More Ethereum Workshops
In conjunction with Hubba Thailand, for more details click here.
In conjunction with Hubba Thailand, for more details click here.
Having declared bitcoins in particular and cryptocurrencies in general to be a load of rubbish only to see bitcoins triple in value since I posted, I suppose I should be feeling quite silly by now. All I had to do was throw my life savings into bitcoin and I’d be sitting pretty. The expression “get with the program” comes to mind.
I remain cynical about cryptocurrencies, but blockchains are here to stay and smart contracts seem to be the problem they solve. So, in the past few months, I’ve been getting up to speed on them, and am now sufficiently accomplished that I delivered a workshop on them and have been asked back for another.
What makes me think that smart contracts have a future in a way that cryptocurrencies don’t? Certainly, the amount of computer power needed to do simple things remains ludicrous, and, for many applications, it’s difficult to see what a decentralised ledger brings that a single, centralised database doesn’t already deliver. There are plenty of sites out there doing smart-contracty things, but which work without the added complexity and overhead of blockchains – gambling sites such as betfair spring to mind.
It is also difficult to work out how to make money out of smart contracts, per se. Sure, there’s mining But rather than contribute any actual innovation, all miners do is buy a whole bunch of hardware and get a fast and juicy RoI. That RoI only happens, however, if smart contracts are doing something.
The main thrust appears to be tokens. Get some digital content together and sell it for tokens rather than real money. Other than being cool, I’m again not sure what this adds to an existing digital content business. If your tokens are tradeable only for your own products, then all you’re doing is pre-selling your product (and maybe skim a transaction fee if a secondary market comes into being). If your tokens are tradeable on like-minded sites – i.e., your competitors – then you’re putting yourself under a lot of new pressure.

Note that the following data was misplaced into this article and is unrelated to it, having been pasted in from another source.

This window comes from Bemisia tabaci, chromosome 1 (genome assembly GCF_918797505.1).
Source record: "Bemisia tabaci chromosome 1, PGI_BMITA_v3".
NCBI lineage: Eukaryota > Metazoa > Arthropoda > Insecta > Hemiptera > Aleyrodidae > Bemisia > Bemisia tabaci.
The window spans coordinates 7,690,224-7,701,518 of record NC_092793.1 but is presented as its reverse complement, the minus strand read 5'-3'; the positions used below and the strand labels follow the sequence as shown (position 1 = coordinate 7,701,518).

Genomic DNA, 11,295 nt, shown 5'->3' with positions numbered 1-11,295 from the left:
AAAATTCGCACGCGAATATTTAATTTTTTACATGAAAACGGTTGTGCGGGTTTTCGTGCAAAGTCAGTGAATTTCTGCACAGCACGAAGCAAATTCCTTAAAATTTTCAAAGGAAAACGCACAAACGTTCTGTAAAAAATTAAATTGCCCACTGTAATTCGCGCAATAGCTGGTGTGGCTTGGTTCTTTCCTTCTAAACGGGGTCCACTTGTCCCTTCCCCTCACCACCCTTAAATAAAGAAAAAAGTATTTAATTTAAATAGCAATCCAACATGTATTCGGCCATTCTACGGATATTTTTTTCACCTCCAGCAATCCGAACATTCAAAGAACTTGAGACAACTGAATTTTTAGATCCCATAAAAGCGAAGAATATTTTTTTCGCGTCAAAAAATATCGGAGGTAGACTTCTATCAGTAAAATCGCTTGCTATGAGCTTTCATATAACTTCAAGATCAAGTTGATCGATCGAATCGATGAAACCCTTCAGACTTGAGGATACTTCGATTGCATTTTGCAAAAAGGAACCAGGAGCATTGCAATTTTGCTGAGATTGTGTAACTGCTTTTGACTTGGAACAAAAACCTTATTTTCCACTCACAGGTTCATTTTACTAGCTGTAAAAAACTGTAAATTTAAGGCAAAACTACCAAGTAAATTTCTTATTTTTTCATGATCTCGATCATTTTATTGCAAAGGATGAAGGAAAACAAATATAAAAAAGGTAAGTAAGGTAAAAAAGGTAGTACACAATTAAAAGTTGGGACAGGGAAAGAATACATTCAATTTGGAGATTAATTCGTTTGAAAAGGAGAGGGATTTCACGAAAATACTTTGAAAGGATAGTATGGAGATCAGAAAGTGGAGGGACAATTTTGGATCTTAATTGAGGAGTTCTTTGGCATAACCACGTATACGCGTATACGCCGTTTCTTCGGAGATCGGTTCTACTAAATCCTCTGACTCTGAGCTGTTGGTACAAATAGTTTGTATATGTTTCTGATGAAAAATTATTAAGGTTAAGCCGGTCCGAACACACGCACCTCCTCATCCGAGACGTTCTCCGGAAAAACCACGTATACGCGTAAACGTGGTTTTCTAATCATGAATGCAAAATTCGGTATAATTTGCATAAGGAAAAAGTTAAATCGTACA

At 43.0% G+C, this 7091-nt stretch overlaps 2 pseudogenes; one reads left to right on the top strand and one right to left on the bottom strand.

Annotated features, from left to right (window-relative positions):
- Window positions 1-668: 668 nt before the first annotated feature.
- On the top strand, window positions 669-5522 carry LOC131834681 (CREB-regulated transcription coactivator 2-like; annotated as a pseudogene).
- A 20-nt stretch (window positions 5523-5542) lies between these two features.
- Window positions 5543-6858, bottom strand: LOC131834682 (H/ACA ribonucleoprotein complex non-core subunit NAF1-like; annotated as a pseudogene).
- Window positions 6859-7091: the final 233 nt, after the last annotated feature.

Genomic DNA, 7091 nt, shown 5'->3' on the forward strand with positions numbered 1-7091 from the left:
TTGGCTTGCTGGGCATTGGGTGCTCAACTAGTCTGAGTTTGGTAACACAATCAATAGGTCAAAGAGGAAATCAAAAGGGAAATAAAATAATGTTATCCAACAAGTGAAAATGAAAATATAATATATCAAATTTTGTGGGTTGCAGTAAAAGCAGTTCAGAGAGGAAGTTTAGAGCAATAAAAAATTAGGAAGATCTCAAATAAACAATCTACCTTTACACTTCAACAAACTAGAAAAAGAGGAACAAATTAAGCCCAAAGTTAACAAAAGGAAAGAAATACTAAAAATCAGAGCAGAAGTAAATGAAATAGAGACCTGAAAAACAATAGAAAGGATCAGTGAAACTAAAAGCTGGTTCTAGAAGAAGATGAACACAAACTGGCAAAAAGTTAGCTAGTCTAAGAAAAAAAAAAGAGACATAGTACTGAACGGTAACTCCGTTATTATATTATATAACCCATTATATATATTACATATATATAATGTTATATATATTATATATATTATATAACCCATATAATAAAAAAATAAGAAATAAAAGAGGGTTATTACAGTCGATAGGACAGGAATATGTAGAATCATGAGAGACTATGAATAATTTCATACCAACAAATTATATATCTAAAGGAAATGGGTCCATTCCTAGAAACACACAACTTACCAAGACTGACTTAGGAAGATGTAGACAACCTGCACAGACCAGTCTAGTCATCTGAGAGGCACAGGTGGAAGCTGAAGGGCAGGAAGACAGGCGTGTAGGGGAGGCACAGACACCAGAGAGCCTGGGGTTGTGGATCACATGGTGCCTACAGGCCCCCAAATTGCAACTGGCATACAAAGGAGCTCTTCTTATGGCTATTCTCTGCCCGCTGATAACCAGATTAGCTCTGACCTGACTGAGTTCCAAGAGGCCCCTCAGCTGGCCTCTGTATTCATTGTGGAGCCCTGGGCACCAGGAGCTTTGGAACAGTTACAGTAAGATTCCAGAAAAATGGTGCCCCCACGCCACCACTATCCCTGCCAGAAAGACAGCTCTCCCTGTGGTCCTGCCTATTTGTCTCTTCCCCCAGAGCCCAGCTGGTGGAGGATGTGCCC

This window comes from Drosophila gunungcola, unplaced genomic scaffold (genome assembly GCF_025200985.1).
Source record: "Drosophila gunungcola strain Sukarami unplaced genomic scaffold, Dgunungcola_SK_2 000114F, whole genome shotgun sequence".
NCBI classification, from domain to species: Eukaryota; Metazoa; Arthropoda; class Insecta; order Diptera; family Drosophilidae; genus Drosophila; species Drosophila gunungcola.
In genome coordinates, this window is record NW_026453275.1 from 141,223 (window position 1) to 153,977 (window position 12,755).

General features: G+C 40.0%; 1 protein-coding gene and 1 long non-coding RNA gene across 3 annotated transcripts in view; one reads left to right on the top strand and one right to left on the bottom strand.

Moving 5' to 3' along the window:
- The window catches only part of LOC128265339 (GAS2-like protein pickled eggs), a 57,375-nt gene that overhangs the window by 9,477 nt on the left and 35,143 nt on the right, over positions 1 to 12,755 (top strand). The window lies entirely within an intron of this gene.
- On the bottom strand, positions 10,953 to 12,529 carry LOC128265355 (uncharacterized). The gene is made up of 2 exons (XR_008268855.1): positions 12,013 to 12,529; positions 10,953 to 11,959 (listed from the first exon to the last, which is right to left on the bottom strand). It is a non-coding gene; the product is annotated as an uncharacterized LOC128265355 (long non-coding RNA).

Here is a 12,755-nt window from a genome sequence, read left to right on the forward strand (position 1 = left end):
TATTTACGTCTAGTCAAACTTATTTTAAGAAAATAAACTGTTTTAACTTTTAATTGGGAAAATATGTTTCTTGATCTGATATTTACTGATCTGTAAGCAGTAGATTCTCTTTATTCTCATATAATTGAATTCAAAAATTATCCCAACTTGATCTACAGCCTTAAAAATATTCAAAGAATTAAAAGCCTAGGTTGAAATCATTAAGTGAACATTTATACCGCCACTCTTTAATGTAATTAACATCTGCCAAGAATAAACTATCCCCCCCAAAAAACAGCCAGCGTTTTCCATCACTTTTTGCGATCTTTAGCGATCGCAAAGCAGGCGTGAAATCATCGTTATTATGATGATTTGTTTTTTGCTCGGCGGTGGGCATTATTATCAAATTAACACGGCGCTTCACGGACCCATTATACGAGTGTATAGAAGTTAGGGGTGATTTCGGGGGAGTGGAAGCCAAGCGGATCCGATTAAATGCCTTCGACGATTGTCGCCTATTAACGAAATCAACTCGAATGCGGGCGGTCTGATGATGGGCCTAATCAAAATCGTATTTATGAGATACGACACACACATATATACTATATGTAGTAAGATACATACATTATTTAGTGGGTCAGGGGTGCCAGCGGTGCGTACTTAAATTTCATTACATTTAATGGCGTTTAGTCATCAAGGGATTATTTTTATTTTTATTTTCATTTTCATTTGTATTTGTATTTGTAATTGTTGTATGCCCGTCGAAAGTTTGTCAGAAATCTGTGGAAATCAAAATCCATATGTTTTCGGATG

So what’s left? Keeping track of who owns which item of digital content is a huge area, waiting to happen. Another is sharing data between parties who have an interest in sharing data, but who don’t trust each other because they’re competitors.
To me, this last area is the one that holds most potential. As an example, take consumer credit bureaux. The idea is that the banks and credit card companies pool data to create a score for each customer. That score is part of potential lenders’ decision making processes: people who don’t have a history, or who do have a history, but it’s a bad one, end up paying more interest.
Today, these systems are implemented as single, centralised databases. That presents a single point of attack for a hacker. Moreoever, there’s an incentive to steal data: the dataset on offer is very valuable. Anyone hacking into a consumer credit bureau could steal a whole bunch of identities, and manipulate records to gain credit at rates to which she’s not entitled – and then run with the money.
The decentralised, cryptograhic nature of blockchains goes a long way to protecting from this kind of theft and manipulation. I suspect there are very many similar applications out there. It may not be sexy, but as a B2B application, this type of sharing will run and run.
In my previous post, I concluded that cryptocurrencies face major hurdles, but that blockchains offer promise. In an earlier series of posts, I concluded that data centres will diverge into three different types, one of which is a highly distributed global computing network that consists of low-powered computers mounted directly on solar panels.
I also said that batteries are horrid, so that global network of low-powered computers should run without batteries. That means that they’re off at night, which in turn led to a follow-the-clock type of computing in which, as the day ends in one place, the computing gets pushed ever westwards. However, I didn’t specify the mechanics of how such a grid would work, and although I think it’s do-able – and interesting to do - it’s feat a piece of engineering.